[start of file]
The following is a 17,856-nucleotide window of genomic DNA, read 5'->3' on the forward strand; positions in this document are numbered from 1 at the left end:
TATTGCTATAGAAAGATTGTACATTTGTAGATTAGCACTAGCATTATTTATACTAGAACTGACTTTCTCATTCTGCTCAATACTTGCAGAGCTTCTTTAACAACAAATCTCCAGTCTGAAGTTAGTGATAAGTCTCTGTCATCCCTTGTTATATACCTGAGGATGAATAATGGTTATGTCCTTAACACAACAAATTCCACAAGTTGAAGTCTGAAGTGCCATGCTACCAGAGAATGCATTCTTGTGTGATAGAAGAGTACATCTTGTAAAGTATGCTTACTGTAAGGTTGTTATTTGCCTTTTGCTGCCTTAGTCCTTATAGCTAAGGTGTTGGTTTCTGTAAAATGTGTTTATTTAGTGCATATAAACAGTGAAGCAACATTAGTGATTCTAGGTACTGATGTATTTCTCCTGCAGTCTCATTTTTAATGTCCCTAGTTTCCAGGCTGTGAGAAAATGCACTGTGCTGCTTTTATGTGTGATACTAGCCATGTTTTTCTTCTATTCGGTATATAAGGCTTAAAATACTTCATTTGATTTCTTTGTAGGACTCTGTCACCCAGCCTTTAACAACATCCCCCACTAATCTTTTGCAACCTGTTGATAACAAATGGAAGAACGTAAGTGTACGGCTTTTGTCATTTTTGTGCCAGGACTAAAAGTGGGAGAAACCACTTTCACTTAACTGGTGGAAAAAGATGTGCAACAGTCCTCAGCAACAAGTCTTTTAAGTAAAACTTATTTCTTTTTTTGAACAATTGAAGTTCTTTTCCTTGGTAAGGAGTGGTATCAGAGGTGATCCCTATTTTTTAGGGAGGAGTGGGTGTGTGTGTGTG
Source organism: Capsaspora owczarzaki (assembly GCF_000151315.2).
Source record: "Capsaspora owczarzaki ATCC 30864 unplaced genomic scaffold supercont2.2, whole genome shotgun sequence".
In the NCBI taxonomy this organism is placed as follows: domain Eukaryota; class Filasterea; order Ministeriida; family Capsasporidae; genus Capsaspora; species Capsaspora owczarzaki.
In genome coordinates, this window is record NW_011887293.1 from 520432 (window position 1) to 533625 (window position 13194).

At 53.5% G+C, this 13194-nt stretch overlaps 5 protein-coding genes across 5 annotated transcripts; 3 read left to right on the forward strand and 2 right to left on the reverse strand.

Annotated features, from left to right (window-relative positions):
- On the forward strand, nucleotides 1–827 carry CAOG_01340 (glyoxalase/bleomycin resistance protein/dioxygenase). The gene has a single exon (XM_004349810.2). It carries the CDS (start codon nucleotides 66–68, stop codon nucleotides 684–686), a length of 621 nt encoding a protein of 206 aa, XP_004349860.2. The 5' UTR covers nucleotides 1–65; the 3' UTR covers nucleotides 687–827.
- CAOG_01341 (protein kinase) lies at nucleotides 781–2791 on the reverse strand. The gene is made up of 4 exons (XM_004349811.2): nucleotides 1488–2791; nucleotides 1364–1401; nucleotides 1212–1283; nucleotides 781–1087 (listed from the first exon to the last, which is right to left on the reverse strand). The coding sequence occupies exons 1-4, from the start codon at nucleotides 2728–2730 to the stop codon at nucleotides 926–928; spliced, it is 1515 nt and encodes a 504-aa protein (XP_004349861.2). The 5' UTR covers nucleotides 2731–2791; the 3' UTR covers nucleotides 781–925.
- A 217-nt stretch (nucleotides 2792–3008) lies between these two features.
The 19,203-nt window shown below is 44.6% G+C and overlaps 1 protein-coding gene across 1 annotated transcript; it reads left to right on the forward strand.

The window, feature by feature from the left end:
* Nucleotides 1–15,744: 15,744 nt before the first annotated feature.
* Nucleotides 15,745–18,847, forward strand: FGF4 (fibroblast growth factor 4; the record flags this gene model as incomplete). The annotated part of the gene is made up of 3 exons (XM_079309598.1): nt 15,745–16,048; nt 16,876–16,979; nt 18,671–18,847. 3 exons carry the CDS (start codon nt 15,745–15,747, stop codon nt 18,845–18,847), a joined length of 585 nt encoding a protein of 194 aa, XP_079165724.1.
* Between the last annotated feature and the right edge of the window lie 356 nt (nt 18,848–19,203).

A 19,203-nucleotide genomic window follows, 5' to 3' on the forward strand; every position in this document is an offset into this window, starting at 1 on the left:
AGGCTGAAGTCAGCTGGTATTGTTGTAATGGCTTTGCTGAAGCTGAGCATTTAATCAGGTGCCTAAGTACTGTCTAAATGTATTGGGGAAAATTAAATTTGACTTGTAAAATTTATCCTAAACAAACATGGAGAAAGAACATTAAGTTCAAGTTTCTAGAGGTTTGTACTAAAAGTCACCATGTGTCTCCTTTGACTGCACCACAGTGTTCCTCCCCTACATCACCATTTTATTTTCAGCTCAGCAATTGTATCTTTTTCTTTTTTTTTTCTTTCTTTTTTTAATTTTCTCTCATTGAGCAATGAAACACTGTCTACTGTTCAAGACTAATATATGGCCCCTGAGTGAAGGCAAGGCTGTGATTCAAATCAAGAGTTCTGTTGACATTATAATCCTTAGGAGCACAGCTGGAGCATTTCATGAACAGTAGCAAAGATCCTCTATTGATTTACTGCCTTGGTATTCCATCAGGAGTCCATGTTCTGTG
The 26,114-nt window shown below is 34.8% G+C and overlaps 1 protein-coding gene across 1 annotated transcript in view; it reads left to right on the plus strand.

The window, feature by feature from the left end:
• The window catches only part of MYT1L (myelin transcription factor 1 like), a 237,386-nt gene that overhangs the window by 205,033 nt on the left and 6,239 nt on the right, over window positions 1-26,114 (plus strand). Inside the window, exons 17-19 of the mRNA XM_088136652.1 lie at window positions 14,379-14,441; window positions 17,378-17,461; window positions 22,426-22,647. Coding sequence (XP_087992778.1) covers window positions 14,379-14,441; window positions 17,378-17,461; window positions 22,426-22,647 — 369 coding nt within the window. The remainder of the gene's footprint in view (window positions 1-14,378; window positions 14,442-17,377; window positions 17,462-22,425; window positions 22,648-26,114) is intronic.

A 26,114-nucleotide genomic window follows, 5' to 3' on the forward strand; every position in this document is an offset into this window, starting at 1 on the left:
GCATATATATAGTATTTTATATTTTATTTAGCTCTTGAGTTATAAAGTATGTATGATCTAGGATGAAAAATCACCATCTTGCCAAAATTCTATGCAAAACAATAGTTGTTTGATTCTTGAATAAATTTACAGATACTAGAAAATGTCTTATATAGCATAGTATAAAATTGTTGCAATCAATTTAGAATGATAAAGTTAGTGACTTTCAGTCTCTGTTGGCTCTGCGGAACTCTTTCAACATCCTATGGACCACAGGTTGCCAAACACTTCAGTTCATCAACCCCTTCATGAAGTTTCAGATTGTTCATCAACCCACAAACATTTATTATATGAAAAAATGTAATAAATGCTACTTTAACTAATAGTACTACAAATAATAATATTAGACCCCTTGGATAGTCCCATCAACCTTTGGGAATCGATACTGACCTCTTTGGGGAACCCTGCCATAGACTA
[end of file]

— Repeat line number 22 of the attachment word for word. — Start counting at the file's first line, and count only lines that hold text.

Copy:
A 26,114-nucleotide genomic window follows, 5' to 3' on the forward strand; every position in this document is an offset into this window, starting at 1 on the left: